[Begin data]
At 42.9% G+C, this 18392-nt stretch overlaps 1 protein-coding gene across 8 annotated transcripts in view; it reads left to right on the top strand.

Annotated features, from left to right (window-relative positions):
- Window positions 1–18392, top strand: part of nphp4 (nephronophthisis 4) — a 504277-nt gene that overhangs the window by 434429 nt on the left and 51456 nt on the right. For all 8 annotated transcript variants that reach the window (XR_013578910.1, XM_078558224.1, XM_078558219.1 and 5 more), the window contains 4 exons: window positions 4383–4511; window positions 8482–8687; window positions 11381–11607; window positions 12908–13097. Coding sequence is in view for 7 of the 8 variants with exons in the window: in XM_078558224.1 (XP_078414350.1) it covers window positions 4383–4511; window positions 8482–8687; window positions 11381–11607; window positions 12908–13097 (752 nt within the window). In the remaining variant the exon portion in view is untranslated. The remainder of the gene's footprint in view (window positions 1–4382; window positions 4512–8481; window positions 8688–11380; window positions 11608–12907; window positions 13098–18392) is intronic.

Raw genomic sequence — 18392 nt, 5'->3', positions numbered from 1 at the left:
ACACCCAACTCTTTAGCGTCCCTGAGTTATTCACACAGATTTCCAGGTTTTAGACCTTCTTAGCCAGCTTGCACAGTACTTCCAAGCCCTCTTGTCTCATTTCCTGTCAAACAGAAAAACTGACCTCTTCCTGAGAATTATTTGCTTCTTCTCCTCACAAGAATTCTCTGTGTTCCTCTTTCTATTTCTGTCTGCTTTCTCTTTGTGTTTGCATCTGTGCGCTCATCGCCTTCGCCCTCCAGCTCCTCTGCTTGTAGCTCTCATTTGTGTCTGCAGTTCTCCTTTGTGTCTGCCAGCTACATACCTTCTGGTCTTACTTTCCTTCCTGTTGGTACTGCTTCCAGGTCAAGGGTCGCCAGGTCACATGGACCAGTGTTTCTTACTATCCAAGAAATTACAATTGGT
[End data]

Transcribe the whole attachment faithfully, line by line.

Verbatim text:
At 42.9% G+C, this 18392-nt stretch overlaps 1 protein-coding gene across 8 annotated transcripts in view; it reads left to right on the top strand.

Annotated features, from left to right (window-relative positions):
- Window positions 1–18392, top strand: part of nphp4 (nephronophthisis 4) — a 504277-nt gene that overhangs the window by 434429 nt on the left and 51456 nt on the right. For all 8 annotated transcript variants that reach the window (XR_013578910.1, XM_078558224.1, XM_078558219.1 and 5 more), the window contains 4 exons: window positions 4383–4511; window positions 8482–8687; window positions 11381–11607; window positions 12908–13097. Coding sequence is in view for 7 of the 8 variants with exons in the window: in XM_078558224.1 (XP_078414350.1) it covers window positions 4383–4511; window positions 8482–8687; window positions 11381–11607; window positions 12908–13097 (752 nt within the window). In the remaining variant the exon portion in view is untranslated. The remainder of the gene's footprint in view (window positions 1–4382; window positions 4512–8481; window positions 8688–11380; window positions 11608–12907; window positions 13098–18392) is intronic.

Raw genomic sequence — 18392 nt, 5'->3', positions numbered from 1 at the left:
ACACCCAACTCTTTAGCGTCCCTGAGTTATTCACACAGATTTCCAGGTTTTAGACCTTCTTAGCCAGCTTGCACAGTACTTCCAAGCCCTCTTGTCTCATTTCCTGTCAAACAGAAAAACTGACCTCTTCCTGAGAATTATTTGCTTCTTCTCCTCACAAGAATTCTCTGTGTTCCTCTTTCTATTTCTGTCTGCTTTCTCTTTGTGTTTGCATCTGTGCGCTCATCGCCTTCGCCCTCCAGCTCCTCTGCTTGTAGCTCTCATTTGTGTCTGCAGTTCTCCTTTGTGTCTGCCAGCTACATACCTTCTGGTCTTACTTTCCTTCCTGTTGGTACTGCTTCCAGGTCAAGGGTCGCCAGGTCACATGGACCAGTGTTTCTTACTATCCAAGAAATTACAATTGGT